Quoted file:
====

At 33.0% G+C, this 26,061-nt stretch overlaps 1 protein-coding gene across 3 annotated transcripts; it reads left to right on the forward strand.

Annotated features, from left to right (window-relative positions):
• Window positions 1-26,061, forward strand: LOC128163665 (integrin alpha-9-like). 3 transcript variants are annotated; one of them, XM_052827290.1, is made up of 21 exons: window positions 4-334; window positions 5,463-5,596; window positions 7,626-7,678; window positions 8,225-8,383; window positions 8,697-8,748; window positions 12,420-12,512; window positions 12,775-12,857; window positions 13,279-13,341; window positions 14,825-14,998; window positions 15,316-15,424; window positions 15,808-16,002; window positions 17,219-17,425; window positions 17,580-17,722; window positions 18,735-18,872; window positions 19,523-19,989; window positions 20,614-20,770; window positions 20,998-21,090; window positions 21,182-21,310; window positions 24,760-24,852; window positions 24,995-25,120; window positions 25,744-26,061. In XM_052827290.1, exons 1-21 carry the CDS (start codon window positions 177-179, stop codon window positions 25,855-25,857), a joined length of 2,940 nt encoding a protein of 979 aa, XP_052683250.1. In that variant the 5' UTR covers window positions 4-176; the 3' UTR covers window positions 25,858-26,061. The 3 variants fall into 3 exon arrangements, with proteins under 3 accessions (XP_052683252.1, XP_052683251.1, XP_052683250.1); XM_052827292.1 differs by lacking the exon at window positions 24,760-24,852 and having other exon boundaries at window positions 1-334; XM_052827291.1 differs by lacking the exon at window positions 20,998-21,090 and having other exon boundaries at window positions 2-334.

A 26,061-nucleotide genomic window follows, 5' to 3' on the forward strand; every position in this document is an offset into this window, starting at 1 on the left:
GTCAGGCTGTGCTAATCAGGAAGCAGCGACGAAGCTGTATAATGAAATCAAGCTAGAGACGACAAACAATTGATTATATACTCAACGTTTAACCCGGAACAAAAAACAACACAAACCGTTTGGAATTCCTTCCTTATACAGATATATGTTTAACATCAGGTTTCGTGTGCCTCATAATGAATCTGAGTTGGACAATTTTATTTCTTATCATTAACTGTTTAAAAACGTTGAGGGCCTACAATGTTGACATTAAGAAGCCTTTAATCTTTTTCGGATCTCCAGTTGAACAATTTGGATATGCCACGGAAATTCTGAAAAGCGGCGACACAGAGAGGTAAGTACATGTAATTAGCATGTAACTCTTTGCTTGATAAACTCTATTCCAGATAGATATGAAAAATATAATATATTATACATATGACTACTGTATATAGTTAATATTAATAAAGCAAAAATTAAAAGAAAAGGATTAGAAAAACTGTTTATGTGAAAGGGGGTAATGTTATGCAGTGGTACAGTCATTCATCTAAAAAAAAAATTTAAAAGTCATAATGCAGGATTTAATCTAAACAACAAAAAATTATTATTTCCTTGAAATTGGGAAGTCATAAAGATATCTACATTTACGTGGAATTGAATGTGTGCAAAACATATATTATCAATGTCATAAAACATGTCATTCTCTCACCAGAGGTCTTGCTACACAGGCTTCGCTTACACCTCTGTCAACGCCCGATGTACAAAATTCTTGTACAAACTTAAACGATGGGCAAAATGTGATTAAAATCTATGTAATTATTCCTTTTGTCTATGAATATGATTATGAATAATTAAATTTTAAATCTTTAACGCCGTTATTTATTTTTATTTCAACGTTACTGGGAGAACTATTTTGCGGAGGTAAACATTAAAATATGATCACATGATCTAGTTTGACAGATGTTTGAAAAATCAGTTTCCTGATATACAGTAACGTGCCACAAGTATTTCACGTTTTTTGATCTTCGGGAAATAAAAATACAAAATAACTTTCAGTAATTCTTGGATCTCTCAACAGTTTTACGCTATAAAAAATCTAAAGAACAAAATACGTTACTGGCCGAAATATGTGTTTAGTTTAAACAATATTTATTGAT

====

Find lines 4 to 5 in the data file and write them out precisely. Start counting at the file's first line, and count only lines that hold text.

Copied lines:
A 26,061-nucleotide genomic window follows, 5' to 3' on the forward strand; every position in this document is an offset into this window, starting at 1 on the left:
GTCAGGCTGTGCTAATCAGGAAGCAGCGACGAAGCTGTATAATGAAATCAAGCTAGAGACGACAAACAATTGATTATATACTCAACGTTTAACCCGGAACAAAAAACAACACAAACCGTTTGGAATTCCTTCCTTATACAGATATATGTTTAACATCAGGTTTCGTGTGCCTCATAATGAATCTGAGTTGGACAATTTTATTTCTTATCATTAACTGTTTAAAAACGTTGAGGGCCTACAATGTTGACATTAAGAAGCCTTTAATCTTTTTCGGATCTCCAGTTGAACAATTTGGATATGCCACGGAAATTCTGAAAAGCGGCGACACAGAGAGGTAAGTACATGTAATTAGCATGTAACTCTTTGCTTGATAAACTCTATTCCAGATAGATATGAAAAATATAATATATTATACATATGACTACTGTATATAGTTAATATTAATAAAGCAAAAATTAAAAGAAAAGGATTAGAAAAACTGTTTATGTGAAAGGGGGTAATGTTATGCAGTGGTACAGTCATTCATCTAAAAAAAAAATTTAAAAGTCATAATGCAGGATTTAATCTAAACAACAAAAAATTATTATTTCCTTGAAATTGGGAAGTCATAAAGATATCTACATTTACGTGGAATTGAATGTGTGCAAAACATATATTATCAATGTCATAAAACATGTCATTCTCTCACCAGAGGTCTTGCTACACAGGCTTCGCTTACACCTCTGTCAACGCCCGATGTACAAAATTCTTGTACAAACTTAAACGATGGGCAAAATGTGATTAAAATCTATGTAATTATTCCTTTTGTCTATGAATATGATTATGAATAATTAAATTTTAAATCTTTAACGCCGTTATTTATTTTTATTTCAACGTTACTGGGAGAACTATTTTGCGGAGGTAAACATTAAAATATGATCACATGATCTAGTTTGACAGATGTTTGAAAAATCAGTTTCCTGATATACAGTAACGTGCCACAAGTATTTCACGTTTTTTGATCTTCGGGAAATAAAAATACAAAATAACTTTCAGTAATTCTTGGATCTCTCAACAGTTTTACGCTATAAAAAATCTAAAGAACAAAATACGTTACTGGCCGAAATATGTGTTTAGTTTAAACAATATTTATTGAT